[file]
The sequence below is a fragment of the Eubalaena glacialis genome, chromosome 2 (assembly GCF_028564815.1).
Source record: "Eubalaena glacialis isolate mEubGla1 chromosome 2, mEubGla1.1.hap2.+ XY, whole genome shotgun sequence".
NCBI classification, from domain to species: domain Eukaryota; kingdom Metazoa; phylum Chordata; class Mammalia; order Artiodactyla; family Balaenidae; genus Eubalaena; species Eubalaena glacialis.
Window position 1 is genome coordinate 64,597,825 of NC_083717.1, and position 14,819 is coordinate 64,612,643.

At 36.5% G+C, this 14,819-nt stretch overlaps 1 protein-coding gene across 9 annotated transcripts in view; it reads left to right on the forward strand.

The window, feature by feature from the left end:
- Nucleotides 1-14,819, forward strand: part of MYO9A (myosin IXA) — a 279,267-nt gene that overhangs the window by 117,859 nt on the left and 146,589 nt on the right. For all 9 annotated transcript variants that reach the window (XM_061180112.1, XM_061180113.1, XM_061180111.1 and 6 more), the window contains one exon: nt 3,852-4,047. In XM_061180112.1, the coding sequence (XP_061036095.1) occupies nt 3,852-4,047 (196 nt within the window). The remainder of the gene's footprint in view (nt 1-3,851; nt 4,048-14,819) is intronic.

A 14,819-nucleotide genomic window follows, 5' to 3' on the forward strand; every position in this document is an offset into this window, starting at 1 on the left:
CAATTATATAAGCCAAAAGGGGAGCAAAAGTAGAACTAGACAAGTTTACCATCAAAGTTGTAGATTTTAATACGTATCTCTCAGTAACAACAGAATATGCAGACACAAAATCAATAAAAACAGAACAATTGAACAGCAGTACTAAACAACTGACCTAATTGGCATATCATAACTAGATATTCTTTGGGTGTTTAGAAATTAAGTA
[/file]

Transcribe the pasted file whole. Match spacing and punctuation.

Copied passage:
The sequence below is a fragment of the Eubalaena glacialis genome, chromosome 2 (assembly GCF_028564815.1).
Source record: "Eubalaena glacialis isolate mEubGla1 chromosome 2, mEubGla1.1.hap2.+ XY, whole genome shotgun sequence".
NCBI classification, from domain to species: domain Eukaryota; kingdom Metazoa; phylum Chordata; class Mammalia; order Artiodactyla; family Balaenidae; genus Eubalaena; species Eubalaena glacialis.
Window position 1 is genome coordinate 64,597,825 of NC_083717.1, and position 14,819 is coordinate 64,612,643.

At 36.5% G+C, this 14,819-nt stretch overlaps 1 protein-coding gene across 9 annotated transcripts in view; it reads left to right on the forward strand.

The window, feature by feature from the left end:
- Nucleotides 1-14,819, forward strand: part of MYO9A (myosin IXA) — a 279,267-nt gene that overhangs the window by 117,859 nt on the left and 146,589 nt on the right. For all 9 annotated transcript variants that reach the window (XM_061180112.1, XM_061180113.1, XM_061180111.1 and 6 more), the window contains one exon: nt 3,852-4,047. In XM_061180112.1, the coding sequence (XP_061036095.1) occupies nt 3,852-4,047 (196 nt within the window). The remainder of the gene's footprint in view (nt 1-3,851; nt 4,048-14,819) is intronic.

A 14,819-nucleotide genomic window follows, 5' to 3' on the forward strand; every position in this document is an offset into this window, starting at 1 on the left:
CAATTATATAAGCCAAAAGGGGAGCAAAAGTAGAACTAGACAAGTTTACCATCAAAGTTGTAGATTTTAATACGTATCTCTCAGTAACAACAGAATATGCAGACACAAAATCAATAAAAACAGAACAATTGAACAGCAGTACTAAACAACTGACCTAATTGGCATATCATAACTAGATATTCTTTGGGTGTTTAGAAATTAAGTA